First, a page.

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In the last couple of articles, we've been taking a closer look at the new Pharaoh that had risen to power, after the reign of the Hyksos kings had ended. Remember (thanks to Joseph) that it was the Hyksos kings that the Israelites had gained favor with, and not with the traditional Egyptian family dynasties that had ruled Egypt before them. And when it came to this new Pharaoh, the Sacred Record makes it clear, that he did not know, or cared to know, when it came to the great contributions that Joseph had made towards the Egyptian kingdom.
We also learned that this new Pharaoh -- did not know, or cared to know, about the God that Joseph served either.
But things wouldn't end there, when it came to this Pharaoh -- for the Sacred Record also points out, that he'd saw the Israelites as a threat:
"And he said to his people: 'Look, the people of the children of Israel are more and mightier than we; come, let us deal shrewdly with them, lest they multiply, and it happen, in the event of war, that they also join our enemies and fight against us, and so go up out of the land.'" -- Exodus 1:9,10
But this new Pharaoh would do more, than just talk about how he'd felt, when it came to the Israelites -- he decided to do something about it as well. So he sent forth a decree, that had ordered the Israelites to be dealt with. And the Egyptians would begin to carry out this decree, by assigning taskmasters over them: "Therefore they set taskmasters over them to afflict them with their burdens. And they built for Pharaoh supply cities, Pithom and Raamses." -- Exodus 1:11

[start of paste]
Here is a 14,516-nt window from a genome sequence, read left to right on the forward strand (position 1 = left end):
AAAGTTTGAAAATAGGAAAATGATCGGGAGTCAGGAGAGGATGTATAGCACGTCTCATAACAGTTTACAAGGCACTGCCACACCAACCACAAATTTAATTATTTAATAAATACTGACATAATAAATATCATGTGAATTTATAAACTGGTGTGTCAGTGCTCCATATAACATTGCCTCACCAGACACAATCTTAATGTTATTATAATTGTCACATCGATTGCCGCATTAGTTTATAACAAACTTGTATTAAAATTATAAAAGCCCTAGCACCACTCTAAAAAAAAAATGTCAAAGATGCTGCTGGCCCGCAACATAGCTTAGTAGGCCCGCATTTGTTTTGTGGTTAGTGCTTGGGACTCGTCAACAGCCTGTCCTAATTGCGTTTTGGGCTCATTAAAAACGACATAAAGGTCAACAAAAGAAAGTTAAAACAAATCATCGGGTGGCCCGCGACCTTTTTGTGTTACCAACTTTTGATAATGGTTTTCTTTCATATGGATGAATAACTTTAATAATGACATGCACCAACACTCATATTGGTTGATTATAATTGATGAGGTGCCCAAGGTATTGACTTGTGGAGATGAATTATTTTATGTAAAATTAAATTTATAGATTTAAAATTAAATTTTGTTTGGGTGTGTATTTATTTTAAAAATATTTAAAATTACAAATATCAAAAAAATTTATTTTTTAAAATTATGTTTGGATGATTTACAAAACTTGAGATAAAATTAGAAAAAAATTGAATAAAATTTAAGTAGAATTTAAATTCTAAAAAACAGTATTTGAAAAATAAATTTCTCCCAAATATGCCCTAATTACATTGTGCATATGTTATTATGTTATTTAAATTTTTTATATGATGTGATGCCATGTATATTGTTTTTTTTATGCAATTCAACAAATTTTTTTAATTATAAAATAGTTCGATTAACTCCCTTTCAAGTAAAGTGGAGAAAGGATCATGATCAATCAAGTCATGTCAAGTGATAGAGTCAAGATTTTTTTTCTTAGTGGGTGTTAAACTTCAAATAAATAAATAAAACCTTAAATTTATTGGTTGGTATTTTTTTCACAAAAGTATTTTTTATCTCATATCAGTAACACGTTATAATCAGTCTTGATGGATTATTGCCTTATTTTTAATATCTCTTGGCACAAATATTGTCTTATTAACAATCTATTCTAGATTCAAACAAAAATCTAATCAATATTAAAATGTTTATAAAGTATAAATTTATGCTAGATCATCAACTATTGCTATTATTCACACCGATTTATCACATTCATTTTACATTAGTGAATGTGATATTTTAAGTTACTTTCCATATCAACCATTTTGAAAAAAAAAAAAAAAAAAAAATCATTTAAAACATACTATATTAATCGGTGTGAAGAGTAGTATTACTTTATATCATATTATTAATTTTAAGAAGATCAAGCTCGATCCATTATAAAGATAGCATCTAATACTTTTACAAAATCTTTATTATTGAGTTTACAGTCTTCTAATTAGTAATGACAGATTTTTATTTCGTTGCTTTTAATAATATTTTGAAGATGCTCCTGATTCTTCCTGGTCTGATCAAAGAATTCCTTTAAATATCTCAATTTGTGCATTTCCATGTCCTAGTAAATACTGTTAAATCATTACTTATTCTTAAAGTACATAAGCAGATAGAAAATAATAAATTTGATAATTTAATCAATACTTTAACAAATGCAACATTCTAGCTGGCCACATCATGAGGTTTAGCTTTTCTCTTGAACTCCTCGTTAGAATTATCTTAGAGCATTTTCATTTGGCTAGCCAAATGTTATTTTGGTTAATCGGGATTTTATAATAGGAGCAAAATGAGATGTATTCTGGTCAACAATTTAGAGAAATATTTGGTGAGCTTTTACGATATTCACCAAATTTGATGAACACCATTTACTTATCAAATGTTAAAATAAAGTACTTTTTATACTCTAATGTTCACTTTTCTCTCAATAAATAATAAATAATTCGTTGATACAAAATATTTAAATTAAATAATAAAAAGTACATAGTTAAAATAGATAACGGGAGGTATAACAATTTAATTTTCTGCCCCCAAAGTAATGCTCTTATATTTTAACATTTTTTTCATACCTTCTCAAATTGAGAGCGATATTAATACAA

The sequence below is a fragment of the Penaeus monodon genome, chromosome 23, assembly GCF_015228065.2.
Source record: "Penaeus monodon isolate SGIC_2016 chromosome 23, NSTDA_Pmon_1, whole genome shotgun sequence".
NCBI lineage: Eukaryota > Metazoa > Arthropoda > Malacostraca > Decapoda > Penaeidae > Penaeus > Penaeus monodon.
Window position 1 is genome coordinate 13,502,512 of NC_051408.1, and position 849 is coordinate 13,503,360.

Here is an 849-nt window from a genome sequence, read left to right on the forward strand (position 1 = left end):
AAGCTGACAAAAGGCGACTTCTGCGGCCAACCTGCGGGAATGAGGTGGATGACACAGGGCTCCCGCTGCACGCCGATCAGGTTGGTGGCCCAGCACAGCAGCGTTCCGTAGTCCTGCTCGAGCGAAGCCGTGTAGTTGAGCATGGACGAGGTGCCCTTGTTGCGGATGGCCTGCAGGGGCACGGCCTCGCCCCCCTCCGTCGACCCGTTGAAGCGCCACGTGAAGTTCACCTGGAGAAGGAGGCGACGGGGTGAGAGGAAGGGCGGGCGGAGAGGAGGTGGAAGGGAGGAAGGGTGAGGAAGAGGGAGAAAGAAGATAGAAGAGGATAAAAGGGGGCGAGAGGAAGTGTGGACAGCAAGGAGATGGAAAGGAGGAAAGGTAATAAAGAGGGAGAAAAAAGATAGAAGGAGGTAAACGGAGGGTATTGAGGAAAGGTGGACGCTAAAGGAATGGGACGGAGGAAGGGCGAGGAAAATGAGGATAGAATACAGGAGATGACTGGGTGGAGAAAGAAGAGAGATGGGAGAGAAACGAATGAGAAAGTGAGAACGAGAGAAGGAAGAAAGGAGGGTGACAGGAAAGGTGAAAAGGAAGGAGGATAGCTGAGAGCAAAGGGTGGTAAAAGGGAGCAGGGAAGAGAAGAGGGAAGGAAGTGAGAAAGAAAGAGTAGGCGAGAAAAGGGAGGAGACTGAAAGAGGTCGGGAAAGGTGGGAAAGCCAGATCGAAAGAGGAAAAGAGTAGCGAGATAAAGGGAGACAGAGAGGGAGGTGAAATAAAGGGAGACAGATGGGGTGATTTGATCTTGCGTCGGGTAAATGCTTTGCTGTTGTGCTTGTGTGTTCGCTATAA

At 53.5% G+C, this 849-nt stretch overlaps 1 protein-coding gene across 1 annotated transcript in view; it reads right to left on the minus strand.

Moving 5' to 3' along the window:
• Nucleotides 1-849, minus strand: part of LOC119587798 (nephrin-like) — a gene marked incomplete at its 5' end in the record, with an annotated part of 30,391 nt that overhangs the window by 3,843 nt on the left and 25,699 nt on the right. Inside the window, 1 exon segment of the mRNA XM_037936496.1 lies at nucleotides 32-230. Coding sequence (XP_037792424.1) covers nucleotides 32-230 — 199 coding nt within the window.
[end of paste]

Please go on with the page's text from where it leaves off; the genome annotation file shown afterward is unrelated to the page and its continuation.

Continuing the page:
Now understand, that when it came to these taskmasters, know that they would subject the Israelites, to what would be, hard and rigorous labor. And they did this, with the hopes, of being able to break the spiritual will of the Israelites. Remember that I'd ended the last article, by making the claim, that through Israel's appointed oppressors, that God was in actuality, protecting the Israelites from far greater dangers -- dangers that were unseen by the Israelites at the time.
However, I also made the claim, that with our natural limited perceptions, it would be hard for any rational human (especially if they were in the midst of this affliction) not to be able, to see beyond their unfortunate environment -- which was an environment that was filled with immense persecution. And if one were to have personally found themselves, going through what the Israelites had found themselves going through, might think to themselves: "Where is the God of my fathers? And why is He allowing such a thing to happen against us?"
And honestly, can you really blame people who would think in such a way? And quite frankly, what should we expect from those who look around, and see so much hurt in the world? Can we really blame them (after they've seen, what they'd seen) for questioning God's love, or existence? Now if one's perception of God is limited, then how can we truly expect them to be able to understand, or see beyond the world's (or a persons') current dire situation? How can we expect them to know, that sometimes it's better to suffer now, than to perish later?